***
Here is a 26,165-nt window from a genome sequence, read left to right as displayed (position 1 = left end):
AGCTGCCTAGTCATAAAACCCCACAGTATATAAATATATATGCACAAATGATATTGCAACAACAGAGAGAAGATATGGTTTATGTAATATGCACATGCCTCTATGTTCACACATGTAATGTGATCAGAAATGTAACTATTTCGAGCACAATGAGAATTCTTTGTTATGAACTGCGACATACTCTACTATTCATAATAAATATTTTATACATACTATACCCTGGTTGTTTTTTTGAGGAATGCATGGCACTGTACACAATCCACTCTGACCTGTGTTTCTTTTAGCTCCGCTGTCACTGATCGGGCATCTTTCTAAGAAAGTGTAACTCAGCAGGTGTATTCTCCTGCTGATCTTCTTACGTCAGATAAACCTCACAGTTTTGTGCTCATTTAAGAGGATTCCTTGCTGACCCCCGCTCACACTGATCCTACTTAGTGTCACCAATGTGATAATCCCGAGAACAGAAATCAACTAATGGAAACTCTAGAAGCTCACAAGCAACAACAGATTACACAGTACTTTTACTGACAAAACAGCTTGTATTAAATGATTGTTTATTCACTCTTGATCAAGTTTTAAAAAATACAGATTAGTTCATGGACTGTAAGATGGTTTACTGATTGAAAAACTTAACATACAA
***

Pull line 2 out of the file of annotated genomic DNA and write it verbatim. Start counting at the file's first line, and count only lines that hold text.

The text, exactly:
AGCTGCCTAGTCATAAAACCCCACAGTATATAAATATATATGCACAAATGATATTGCAACAACAGAGAGAAGATATGGTTTATGTAATATGCACATGCCTCTATGTTCACACATGTAATGTGATCAGAAATGTAACTATTTCGAGCACAATGAGAATTCTTTGTTATGAACTGCGACATACTCTACTATTCATAATAAATATTTTATACATACTATACCCTGGTTGTTTTTTTGAGGAATGCATGGCACTGTACACAATCCACTCTGACCTGTGTTTCTTTTAGCTCCGCTGTCACTGATCGGGCATCTTTCTAAGAAAGTGTAACTCAGCAGGTGTATTCTCCTGCTGATCTTCTTACGTCAGATAAACCTCACAGTTTTGTGCTCATTTAAGAGGATTCCTTGCTGACCCCCGCTCACACTGATCCTACTTAGTGTCACCAATGTGATAATCCCGAGAACAGAAATCAACTAATGGAAACTCTAGAAGCTCACAAGCAACAACAGATTACACAGTACTTTTACTGACAAAACAGCTTGTATTAAATGATTGTTTATTCACTCTTGATCAAGTTTTAAAAAATACAGATTAGTTCATGGACTGTAAGATGGTTTACTGATTGAAAAACTTAACATACAA